In this regard, a revealing article appeared in the leading Spanish newspaper El Pais in November. It contains the kind of views that do not often reach European readers. «Kosovo is an enormous failure, and a triple one at that», writes El Pais. «It is the failure of the international community, which, before coming to an agreement on the main issue, i.e. the future of the Kosovo population, got too carried away playing games with geopolitics and sovereignty. It is the failure of the Serbs, who, forgetting about a past marked by civil wars and international conflicts, believed the opportunists and the criminals who promised them a Greater Serbia, but who instead left them with a country stranded on the margins of Europe and robbed of part of its own territory. And it is the failure of the Kosovo Albanian leaders who used independence to establish a system of government based on cronyism, corruption and organised crime, and who squandered billions of dollars given to them as aid by the international community».

Setting aside the biased nature of the stereotypical assessment of Serbia’s former leaders as «opportunists and criminals» that is completely in the spirit of the Western mainstream media, the rest of El Pais’ judgement, which rightly points out that up to 40 per cent of the population of the Kosovo pseudo-state intends to leave the country as soon as possible, sounds rational and balanced. The Spanish newspaper is seriously critical of the «international community»: «If Kosovo teaches us anything, it is that unilateral secession ends badly. In the absence of an international legal framework and without the explicit support of the international community, many will have an interest in seeing independence fail. This is exactly what happened in Kosovo, the independence of which has never been recognised by a number of countries including Spain, China, Russia, Greece and Slovakia. They all see the Kosovo issue as being of fundamental importance to themselves. In 2008, ten years after the war began in Yugoslavia, Kosovo declared independence. Today, despite the fact that it is recognised by 111 countries, Kosovo is not only not a member of the UN, it hasn’t even been able to join UNESCO... I wish someone would explain all this to the Kosovo authorities».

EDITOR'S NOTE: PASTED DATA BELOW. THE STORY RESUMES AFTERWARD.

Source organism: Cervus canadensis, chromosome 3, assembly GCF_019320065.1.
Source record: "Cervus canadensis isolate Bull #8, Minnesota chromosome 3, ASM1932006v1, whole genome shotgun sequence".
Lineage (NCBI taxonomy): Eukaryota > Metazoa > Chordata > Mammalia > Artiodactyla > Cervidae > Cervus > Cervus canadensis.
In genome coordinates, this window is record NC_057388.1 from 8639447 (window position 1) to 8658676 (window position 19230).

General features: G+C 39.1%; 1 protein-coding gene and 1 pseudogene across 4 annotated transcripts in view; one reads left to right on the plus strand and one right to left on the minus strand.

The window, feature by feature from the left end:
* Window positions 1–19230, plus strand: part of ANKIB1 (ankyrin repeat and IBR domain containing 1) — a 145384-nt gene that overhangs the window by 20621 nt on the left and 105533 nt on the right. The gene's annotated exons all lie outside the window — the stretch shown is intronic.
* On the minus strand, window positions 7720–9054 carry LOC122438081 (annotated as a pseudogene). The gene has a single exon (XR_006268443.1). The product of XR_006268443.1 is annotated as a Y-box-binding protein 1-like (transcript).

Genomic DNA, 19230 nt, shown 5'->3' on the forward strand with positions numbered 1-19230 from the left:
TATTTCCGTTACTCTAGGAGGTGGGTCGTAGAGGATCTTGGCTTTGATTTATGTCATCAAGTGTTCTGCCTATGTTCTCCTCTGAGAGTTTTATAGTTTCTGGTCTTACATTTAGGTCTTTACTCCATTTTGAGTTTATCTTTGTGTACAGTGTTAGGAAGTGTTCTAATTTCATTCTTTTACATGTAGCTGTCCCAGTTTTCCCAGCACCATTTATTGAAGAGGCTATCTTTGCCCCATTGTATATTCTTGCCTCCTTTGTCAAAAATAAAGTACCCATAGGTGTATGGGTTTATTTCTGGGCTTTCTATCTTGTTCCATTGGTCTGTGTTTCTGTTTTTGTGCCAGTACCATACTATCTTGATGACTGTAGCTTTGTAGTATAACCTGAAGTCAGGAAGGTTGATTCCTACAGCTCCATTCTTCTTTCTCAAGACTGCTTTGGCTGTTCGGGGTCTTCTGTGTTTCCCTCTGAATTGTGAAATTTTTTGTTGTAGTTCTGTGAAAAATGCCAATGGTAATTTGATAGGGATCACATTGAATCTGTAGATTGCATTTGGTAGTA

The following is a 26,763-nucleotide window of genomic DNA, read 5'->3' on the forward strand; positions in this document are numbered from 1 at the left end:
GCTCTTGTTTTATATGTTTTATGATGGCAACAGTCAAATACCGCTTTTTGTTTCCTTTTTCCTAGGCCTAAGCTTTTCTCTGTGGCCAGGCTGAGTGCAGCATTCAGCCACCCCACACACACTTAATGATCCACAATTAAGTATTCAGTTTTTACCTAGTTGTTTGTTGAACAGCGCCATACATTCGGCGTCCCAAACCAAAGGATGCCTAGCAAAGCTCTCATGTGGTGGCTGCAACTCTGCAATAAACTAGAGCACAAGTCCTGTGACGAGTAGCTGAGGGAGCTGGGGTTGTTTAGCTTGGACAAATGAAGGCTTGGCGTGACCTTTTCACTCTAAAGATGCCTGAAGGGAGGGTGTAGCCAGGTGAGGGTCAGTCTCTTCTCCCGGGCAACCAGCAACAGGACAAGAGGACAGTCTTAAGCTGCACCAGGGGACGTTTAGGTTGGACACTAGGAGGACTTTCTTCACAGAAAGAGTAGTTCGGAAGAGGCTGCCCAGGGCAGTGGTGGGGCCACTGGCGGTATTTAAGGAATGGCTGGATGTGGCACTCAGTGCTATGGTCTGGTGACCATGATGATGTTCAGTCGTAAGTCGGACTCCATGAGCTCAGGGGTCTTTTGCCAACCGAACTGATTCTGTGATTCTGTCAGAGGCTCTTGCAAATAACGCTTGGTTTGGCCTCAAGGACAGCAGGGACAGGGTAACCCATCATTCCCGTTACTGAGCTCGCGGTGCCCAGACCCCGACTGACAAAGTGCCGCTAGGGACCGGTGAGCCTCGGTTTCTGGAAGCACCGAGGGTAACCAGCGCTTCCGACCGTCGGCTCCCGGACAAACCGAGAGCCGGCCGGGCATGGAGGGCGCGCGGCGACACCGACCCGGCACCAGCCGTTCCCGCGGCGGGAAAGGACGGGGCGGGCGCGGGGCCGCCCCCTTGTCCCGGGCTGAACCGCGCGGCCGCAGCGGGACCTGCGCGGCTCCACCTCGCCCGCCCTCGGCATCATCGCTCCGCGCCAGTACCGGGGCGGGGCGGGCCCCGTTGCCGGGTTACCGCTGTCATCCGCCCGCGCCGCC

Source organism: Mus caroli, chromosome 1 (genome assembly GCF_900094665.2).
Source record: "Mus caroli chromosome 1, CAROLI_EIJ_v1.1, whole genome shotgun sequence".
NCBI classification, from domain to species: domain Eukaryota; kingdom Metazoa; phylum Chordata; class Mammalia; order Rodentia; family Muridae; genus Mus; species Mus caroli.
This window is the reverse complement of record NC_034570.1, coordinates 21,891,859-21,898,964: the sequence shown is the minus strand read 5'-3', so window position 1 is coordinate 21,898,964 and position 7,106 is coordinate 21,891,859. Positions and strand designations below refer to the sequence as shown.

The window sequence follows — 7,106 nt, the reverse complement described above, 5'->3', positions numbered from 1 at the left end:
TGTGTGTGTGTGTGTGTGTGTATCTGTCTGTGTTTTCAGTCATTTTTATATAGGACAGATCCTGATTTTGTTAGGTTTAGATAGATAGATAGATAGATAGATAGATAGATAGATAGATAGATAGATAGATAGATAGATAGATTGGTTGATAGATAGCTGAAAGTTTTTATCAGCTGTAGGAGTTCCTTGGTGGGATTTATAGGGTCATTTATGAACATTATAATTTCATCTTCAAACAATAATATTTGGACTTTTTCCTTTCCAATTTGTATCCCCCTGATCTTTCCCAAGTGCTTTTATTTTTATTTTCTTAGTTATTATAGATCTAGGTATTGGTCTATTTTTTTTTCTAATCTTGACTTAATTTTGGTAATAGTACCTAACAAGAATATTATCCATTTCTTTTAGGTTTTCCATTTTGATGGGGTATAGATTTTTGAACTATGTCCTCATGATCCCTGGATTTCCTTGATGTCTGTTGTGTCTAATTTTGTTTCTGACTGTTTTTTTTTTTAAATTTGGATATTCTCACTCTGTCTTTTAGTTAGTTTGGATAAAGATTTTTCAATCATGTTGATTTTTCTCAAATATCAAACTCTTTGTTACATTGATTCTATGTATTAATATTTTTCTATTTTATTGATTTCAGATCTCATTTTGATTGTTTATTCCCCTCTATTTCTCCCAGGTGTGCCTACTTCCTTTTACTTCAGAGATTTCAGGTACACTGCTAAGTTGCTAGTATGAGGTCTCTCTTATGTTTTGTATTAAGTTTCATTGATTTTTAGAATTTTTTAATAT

There is no point in trying to explain anything to the Kosovo authorities, who are aware of their interests and are confident in the support from the US. However, the dramatic situation in Europe today requires careful and informed decision-making from everyone. This also relates directly to those Balkan countries that are balancing between the East and West, Brussels and Moscow. The political configuration of Europe will experience major changes in the near future, and they will be changes that everyone needs to be ready for.